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Israel forms hard-line government
JERUSALEM -- Israeli Prime Minister Ariel Sharon ended weeks of political bargaining Wednesday with an agreement establishing a coalition government dominated by fierce opponents of Palestinian statehood, clouding hopes for any peace initiative.
In a last-minute surprise, Sharon appeared to have sidelined Benjamin Netanyahu -- a former prime minister and rival in the Likud Party -- by offering him the less prestigious finance portfolio. Netanyahu had said he would only stay on as foreign minister and initially turned down the offer, but still could change his mind.
Sharon could present his Cabinet to parliament for approval as soon as today.
Sharon reached coalition deals with three parties in recent days, and on Wednesday signed "coalition guidelines" cementing the deal.
Sharon has already offered the foreign affairs portfolio to outgoing Finance Minister Silvan Shalom -- a 45-year-old Likud stalwart with little diplomatic experience and aspirations of succeeding Sharon.
Despite his hard-line record and his current tough military crackdown on the Palestinians, Sharon has promised to push for peace and offer "painful concessions" in his second term. But the makeup of Sharon's new team suggests he is not planning any major peace initiatives.
Defense Minister Shaul Mofaz kept his post in the new government. A proponent of the military crackdown on the Palestinians, Mofaz has said he would like to see Palestinian Yasser Arafat expelled.
Right-wing firebrand Tzahi Hanegbi was named internal security minister. In 1980, Hanegbi received a six-month suspended sentence for leading a chain-wielding attack on Arab students at Jerusalem's Hebrew University, where he was student union chairman. Hanegbi has since expressed regret.
Yisrael Katz, who is to become agriculture minister, was convicted in the same university attack.
In addition to Sharon's 40-seat Likud faction, most of whose members are hawkish, the coalition includes the six-seat National Religious Party, a patron of Jewish settlers in the West Bank and Gaza, and the seven-seat National Union, which has members who advocate pushing the Palestinians out of the West Bank.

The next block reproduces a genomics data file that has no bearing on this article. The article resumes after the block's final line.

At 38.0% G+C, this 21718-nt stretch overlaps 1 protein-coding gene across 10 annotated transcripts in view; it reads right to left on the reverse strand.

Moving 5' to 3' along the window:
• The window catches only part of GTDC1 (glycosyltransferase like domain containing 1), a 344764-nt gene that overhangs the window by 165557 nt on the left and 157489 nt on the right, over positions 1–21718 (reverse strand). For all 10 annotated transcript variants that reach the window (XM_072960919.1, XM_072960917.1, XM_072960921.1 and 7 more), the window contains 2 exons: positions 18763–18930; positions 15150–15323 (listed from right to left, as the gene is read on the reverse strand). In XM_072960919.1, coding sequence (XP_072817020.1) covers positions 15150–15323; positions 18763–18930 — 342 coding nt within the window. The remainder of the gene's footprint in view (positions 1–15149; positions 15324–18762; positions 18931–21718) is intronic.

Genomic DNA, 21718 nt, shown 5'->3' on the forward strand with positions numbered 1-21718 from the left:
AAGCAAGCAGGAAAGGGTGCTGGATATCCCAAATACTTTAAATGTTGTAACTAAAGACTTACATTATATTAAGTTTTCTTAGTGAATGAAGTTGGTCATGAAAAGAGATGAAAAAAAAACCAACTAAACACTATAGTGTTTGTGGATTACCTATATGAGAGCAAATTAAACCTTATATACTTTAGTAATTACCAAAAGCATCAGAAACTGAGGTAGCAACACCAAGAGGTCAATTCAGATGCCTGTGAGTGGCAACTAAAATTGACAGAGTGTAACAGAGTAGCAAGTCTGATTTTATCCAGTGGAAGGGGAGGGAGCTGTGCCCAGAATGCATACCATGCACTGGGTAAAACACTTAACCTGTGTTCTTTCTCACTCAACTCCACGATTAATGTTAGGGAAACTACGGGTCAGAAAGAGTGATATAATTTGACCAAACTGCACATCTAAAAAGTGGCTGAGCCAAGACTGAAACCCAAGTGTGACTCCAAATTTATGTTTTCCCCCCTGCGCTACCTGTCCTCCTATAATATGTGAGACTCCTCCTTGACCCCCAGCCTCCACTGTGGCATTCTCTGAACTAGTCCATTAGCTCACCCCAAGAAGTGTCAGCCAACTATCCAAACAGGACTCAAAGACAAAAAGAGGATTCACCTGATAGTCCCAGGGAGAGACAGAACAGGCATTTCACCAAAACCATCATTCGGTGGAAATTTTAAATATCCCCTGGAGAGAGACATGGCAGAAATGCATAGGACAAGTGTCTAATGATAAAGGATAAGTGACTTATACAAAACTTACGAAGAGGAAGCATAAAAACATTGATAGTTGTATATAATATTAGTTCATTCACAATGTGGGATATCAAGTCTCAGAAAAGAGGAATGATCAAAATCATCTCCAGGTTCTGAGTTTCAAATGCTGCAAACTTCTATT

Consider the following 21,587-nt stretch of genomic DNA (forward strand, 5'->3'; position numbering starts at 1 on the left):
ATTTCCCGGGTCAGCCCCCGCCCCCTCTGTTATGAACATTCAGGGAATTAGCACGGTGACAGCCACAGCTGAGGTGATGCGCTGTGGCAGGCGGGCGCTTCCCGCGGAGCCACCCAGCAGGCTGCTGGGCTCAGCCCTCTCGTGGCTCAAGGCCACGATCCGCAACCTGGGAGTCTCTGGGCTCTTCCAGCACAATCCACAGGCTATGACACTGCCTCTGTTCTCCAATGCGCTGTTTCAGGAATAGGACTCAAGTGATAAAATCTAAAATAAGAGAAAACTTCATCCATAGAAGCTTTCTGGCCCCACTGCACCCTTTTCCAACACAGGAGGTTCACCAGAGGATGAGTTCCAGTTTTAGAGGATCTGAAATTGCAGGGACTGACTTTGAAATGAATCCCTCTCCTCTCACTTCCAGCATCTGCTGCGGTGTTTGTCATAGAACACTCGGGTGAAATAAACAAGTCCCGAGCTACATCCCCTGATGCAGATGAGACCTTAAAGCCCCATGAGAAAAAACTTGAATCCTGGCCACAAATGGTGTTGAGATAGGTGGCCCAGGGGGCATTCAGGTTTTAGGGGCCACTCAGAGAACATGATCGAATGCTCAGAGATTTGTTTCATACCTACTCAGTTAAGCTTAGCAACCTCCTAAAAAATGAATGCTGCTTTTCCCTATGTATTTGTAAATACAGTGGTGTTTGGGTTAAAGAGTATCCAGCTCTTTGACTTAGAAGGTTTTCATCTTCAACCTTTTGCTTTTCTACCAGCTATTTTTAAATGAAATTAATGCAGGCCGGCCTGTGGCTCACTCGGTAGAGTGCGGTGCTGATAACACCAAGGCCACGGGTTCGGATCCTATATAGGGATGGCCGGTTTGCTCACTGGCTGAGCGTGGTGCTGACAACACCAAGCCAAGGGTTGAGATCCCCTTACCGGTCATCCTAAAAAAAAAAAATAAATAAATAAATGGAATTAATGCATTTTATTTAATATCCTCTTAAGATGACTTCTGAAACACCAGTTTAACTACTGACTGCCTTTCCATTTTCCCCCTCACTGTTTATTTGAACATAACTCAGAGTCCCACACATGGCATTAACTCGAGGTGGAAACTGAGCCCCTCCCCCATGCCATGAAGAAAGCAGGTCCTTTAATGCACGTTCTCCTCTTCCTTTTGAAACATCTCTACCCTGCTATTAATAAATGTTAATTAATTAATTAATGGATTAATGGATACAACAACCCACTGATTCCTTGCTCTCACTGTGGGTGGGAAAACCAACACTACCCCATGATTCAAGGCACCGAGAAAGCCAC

The coalition also includes the moderate Shinui Party, giving it a comfortable majority of 68 in the 120-seat Knesset. Shinui supports peace efforts in principle, but its leaders say the issue is moot for now.
No more 'road map'
The coalition's guidelines are not expected to include acceptance of the so-called "road map" to peace put forth by the United States, European Union, United Nations and Russia, which calls for a Palestinian state and an end to Israeli settlement-building in the West Bank and Gaza.
"This means we don't have a road map any more," said Palestinian Cabinet minister Saeb Erekat. He said he hoped President Bush would "see the light" and press Israel for moderation.
Earlier this month, Arafat reluctantly agreed to create the position of prime minister, which would mean sharing some power for the first time in nearly four decades as Palestinian leader.
However, Arafat is widely expected to either delay naming a prime minister, limit his powers or appoint someone with little clout.
The prime minister's job will be defined by the 88-member Palestinian legislature.
In what seemed to be a challenge to Arafat, Parliament Speaker Ahmed Qureia said Wednesday the premier should have real powers, including authority to form a new Cabinet and set government guidelines -- tasks currently performed only by Arafat.
Sharon's office said he told President Bush on Wednesday that Israel was committed "to any road map that accurately reflects the president's vision of peace" -- a reference to Bush's speech last year in which he called for eventual Palestinian statehood, but also for a change in the Palestinian leadership.
Sharon has said he accepts Palestinian statehood in principle, but on far less land than the Palestinians seek, with severe limitations such as Israeli control of its borders, and only after the Palestinians replace Arafat as their leader.